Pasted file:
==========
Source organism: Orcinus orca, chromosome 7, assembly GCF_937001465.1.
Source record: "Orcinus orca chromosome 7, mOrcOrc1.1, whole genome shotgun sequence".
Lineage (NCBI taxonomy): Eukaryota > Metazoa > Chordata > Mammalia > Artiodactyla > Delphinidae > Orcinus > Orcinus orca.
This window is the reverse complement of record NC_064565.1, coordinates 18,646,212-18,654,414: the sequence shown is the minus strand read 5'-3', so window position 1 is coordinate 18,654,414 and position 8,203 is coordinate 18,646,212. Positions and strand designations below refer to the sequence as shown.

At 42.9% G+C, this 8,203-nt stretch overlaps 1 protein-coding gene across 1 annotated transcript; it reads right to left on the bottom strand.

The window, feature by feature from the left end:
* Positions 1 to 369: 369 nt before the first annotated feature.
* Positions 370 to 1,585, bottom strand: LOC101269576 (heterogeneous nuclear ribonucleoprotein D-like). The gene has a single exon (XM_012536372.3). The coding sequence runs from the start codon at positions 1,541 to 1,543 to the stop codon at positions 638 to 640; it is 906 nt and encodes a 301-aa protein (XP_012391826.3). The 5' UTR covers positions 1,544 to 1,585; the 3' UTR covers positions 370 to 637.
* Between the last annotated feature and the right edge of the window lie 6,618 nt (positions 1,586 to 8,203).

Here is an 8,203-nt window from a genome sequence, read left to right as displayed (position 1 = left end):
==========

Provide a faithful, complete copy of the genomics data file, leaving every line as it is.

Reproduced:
Source organism: Orcinus orca, chromosome 7, assembly GCF_937001465.1.
Source record: "Orcinus orca chromosome 7, mOrcOrc1.1, whole genome shotgun sequence".
Lineage (NCBI taxonomy): Eukaryota > Metazoa > Chordata > Mammalia > Artiodactyla > Delphinidae > Orcinus > Orcinus orca.
This window is the reverse complement of record NC_064565.1, coordinates 18,646,212-18,654,414: the sequence shown is the minus strand read 5'-3', so window position 1 is coordinate 18,654,414 and position 8,203 is coordinate 18,646,212. Positions and strand designations below refer to the sequence as shown.

At 42.9% G+C, this 8,203-nt stretch overlaps 1 protein-coding gene across 1 annotated transcript; it reads right to left on the bottom strand.

The window, feature by feature from the left end:
* Positions 1 to 369: 369 nt before the first annotated feature.
* Positions 370 to 1,585, bottom strand: LOC101269576 (heterogeneous nuclear ribonucleoprotein D-like). The gene has a single exon (XM_012536372.3). The coding sequence runs from the start codon at positions 1,541 to 1,543 to the stop codon at positions 638 to 640; it is 906 nt and encodes a 301-aa protein (XP_012391826.3). The 5' UTR covers positions 1,544 to 1,585; the 3' UTR covers positions 370 to 637.
* Between the last annotated feature and the right edge of the window lie 6,618 nt (positions 1,586 to 8,203).

Here is an 8,203-nt window from a genome sequence, read left to right as displayed (position 1 = left end):